Day 3 – General George Patton Museum

Many enjoyed the morning glow and mass ascension one last time, before we departed at 9:00am.  We made a group picture stop at the bridge and got a great shot with both the bridge and some balloons in the photo.  Then it was on to the General George S. Patton Memorial Museum near Indio and I would say that this attraction also exceeded everyone’s expectations.   Exhibits here include a large collection of tanks used in World War II and the Korean War, as well as memorabilia from Patton’s life and career, which focuses on his creation and service at the Desert Training Center.

Though Patton spent less than four months at the Desert Training Center, his establishment of the training grounds directly impacted more than one million troops which helped win the war for the allied troops.

They have added a brand-new wing here since the last time I visited, and it is very well done.  Our group enjoyed a guided docent-led tour, watched a riveting movie and strolled outside to see all the vintage war equipment in their tank yard. The museum gave free calendars to all vets on our bus, so that was a nice touch. There is also an impressive display on the development of the Colorado River Aqueduct as well.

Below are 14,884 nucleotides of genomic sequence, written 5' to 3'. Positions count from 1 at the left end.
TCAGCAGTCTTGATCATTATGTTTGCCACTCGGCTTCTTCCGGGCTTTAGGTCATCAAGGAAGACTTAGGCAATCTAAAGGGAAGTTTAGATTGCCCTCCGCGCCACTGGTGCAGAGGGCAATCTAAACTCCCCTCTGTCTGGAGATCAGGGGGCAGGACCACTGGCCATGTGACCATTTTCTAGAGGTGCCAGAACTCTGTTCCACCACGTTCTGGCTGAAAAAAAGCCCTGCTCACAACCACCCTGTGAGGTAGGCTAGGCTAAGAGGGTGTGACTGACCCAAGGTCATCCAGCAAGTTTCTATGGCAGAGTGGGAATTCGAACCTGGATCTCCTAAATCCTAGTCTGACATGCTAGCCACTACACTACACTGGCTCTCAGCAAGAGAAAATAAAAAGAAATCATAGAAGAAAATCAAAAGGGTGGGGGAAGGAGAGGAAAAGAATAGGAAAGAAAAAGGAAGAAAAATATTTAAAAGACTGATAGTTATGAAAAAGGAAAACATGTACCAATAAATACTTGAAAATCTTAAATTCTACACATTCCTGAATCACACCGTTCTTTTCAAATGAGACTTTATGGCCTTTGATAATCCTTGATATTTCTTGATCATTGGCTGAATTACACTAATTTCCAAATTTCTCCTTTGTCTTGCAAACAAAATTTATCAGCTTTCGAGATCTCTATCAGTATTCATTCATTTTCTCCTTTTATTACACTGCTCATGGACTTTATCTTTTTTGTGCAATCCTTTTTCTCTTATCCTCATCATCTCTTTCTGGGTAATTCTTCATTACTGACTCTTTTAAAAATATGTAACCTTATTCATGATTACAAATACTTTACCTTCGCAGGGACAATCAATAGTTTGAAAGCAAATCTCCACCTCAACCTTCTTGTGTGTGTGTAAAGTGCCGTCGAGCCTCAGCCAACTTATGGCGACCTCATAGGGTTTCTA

After the Patton Museum, we enjoyed an included farewell lunch at the Palm Springs Hilton’s Terrace Restaurant. The food here never disappoints and the poolside views are always very relaxing. All too soon, it was time to head for home. This was a superb tour, and my travelers just loved it.  Dave Liese was our driver and he really did a fantastic job.  People commented on how caring and efficient he was, and of course Dave always keeps the bus sparkling clean.  Thank to everyone for joining Dave and me for a wonderful 3 days!


Mark Jacobson
DayTripper Tour Manager

Tour: 3-day Havasu Balloon Festival
Date: January 10-12, 2019